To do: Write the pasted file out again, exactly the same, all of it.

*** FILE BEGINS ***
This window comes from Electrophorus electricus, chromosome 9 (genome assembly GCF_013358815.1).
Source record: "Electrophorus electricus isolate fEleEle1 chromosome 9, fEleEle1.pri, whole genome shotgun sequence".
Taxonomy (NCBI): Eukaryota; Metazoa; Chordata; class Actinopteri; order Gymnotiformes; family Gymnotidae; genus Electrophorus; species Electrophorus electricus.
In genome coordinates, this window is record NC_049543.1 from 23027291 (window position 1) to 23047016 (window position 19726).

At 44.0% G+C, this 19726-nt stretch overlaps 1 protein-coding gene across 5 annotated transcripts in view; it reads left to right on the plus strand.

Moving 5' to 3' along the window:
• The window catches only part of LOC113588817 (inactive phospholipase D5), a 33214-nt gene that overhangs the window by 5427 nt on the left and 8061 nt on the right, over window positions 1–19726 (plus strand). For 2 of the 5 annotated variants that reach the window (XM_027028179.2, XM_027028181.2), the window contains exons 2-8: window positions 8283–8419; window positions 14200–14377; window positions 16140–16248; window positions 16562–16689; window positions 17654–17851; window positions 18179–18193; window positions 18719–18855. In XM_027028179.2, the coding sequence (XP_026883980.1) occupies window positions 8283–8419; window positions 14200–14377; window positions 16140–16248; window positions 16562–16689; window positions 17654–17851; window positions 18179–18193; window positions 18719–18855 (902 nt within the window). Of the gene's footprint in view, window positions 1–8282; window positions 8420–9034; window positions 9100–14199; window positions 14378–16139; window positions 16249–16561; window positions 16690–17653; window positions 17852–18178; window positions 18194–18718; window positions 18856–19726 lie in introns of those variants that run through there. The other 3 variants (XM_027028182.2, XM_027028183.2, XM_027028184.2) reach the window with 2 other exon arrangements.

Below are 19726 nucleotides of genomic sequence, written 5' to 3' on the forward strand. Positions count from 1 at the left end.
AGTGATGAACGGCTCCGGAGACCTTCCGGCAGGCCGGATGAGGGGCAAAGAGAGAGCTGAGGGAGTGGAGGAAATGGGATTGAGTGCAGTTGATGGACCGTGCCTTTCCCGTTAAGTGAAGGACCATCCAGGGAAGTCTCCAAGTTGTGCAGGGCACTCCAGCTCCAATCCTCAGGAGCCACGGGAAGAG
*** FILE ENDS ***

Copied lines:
This window comes from Electrophorus electricus, chromosome 9 (genome assembly GCF_013358815.1).
Source record: "Electrophorus electricus isolate fEleEle1 chromosome 9, fEleEle1.pri, whole genome shotgun sequence".
Taxonomy (NCBI): Eukaryota; Metazoa; Chordata; class Actinopteri; order Gymnotiformes; family Gymnotidae; genus Electrophorus; species Electrophorus electricus.
In genome coordinates, this window is record NC_049543.1 from 23027291 (window position 1) to 23047016 (window position 19726).

At 44.0% G+C, this 19726-nt stretch overlaps 1 protein-coding gene across 5 annotated transcripts in view; it reads left to right on the plus strand.

Moving 5' to 3' along the window:
• The window catches only part of LOC113588817 (inactive phospholipase D5), a 33214-nt gene that overhangs the window by 5427 nt on the left and 8061 nt on the right, over window positions 1–19726 (plus strand). For 2 of the 5 annotated variants that reach the window (XM_027028179.2, XM_027028181.2), the window contains exons 2-8: window positions 8283–8419; window positions 14200–14377; window positions 16140–16248; window positions 16562–16689; window positions 17654–17851; window positions 18179–18193; window positions 18719–18855. In XM_027028179.2, the coding sequence (XP_026883980.1) occupies window positions 8283–8419; window positions 14200–14377; window positions 16140–16248; window positions 16562–16689; window positions 17654–17851; window positions 18179–18193; window positions 18719–18855 (902 nt within the window). Of the gene's footprint in view, window positions 1–8282; window positions 8420–9034; window positions 9100–14199; window positions 14378–16139; window positions 16249–16561; window positions 16690–17653; window positions 17852–18178; window positions 18194–18718; window positions 18856–19726 lie in introns of those variants that run through there. The other 3 variants (XM_027028182.2, XM_027028183.2, XM_027028184.2) reach the window with 2 other exon arrangements.

Below are 19726 nucleotides of genomic sequence, written 5' to 3' on the forward strand. Positions count from 1 at the left end.
AGTGATGAACGGCTCCGGAGACCTTCCGGCAGGCCGGATGAGGGGCAAAGAGAGAGCTGAGGGAGTGGAGGAAATGGGATTGAGTGCAGTTGATGGACCGTGCCTTTCCCGTTAAGTGAAGGACCATCCAGGGAAGTCTCCAAGTTGTGCAGGGCACTCCAGCTCCAATCCTCAGGAGCCACGGGAAGAG